Reflections on Identity
When it comes to describing one’s own cultural identity there are as many approaches to the task as definitions of what the term ‘identity’ might constitute. Faced with the myriad of opinions on the matter and the staggering amount of sociocultural, anthropological, and psychological studies which endeavour to elucidate its meaning and implications, one cannot help but feel —if only slightly— discouraged at the prospect of having to complete such daunting an assignment.
To pin down precisely the various aspects of an intangible, multilayered, and dynamic construct remains a challenge, even for those lucky enough to have achieved a secure identity and sense of self. A clear conception of oneself and of one’s role in life would arguably place us in a haven of certainty; a personal development which can only be attained through socialization and enhanced by exposure to other cultures.
I could engage on the detailed account of my predilections, however I do not deem it particularly relevant because it is not so much a question of systematically categorizing my preferences according to an arbitrary set of values and beliefs and checking if they conform to a pattern as a question of “where I feel at home” (Hofstede, 2011), which in my case is “neither here nor there”; in the midst of a transition from an international to a transnational order, cultural identity becomes blurry. The importance and saliency of any single identity –be it ethnic, gender, national, organizational, generational, or religious—is a function of the situation, and each of them is tempered to a certain extent by culture.
Irrespective of one’s cultural background and unique personality, identity influences interaction through shaping expectations and motivating appropriate behaviour. Idiosyncratic communication styles evince both avowed and ascribed identities. These traits carry considerable potential for creating anxiety, misunderstandings and even conflict if participants fail to adjust to the intricacies of each culture and jointly negotiate what kind of relationship will be mutually satisfying.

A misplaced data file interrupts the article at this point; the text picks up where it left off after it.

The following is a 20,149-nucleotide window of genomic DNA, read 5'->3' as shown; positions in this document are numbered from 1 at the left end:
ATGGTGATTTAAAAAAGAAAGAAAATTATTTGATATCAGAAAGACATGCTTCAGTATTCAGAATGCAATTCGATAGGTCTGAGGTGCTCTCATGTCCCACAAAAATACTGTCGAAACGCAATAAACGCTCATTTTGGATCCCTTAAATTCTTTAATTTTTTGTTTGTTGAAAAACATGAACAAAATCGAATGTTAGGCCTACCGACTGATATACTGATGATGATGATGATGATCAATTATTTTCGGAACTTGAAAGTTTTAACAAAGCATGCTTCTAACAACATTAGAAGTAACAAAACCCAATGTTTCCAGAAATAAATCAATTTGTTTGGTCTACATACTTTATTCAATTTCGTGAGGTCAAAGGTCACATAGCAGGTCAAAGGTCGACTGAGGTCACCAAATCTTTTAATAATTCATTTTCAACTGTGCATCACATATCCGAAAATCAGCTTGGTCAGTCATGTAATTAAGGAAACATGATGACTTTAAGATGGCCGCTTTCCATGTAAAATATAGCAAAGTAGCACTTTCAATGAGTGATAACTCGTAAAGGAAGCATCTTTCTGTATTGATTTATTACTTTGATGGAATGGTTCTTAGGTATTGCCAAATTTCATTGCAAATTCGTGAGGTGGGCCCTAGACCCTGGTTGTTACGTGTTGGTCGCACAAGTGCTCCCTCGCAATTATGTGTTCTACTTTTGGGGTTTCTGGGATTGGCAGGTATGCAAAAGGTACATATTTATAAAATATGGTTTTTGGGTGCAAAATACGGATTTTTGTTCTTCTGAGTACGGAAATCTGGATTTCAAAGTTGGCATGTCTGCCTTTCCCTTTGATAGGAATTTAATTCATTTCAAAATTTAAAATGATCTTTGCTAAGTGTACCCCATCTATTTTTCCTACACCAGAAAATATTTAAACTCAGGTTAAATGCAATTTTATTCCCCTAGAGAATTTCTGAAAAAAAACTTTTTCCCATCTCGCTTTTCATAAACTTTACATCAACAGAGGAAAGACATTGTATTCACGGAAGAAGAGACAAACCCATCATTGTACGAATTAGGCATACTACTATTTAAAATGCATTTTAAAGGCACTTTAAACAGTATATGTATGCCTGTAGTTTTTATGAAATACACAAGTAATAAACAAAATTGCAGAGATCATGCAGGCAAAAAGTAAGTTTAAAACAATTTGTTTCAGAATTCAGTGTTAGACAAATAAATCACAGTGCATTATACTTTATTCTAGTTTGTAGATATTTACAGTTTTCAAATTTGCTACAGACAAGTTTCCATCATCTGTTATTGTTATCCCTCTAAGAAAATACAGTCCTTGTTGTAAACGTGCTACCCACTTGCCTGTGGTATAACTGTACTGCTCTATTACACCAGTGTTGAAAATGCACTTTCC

Misleading and simplistic stereotypes stem from woeful ignorance and should not stand in the way of intercultural exchanges. Awareness of and interest in both one’s identity and that of others instill a motivation to establish contact and overcome differences so as to become acquainted with new realities, different conceptions of it (culture) and uniquely enriching perspectives (identity).
- SAMOVAR, L. A., MCDANIEL, E. R., & PORTER, R. E. (2007). Communication between cultures. Belmont, Calif. [u.a.], Thompson/Wadsworth.
- Seven Deadly Sins in a Multicultural World. Hofstede Symposium. September 2011, Groningen.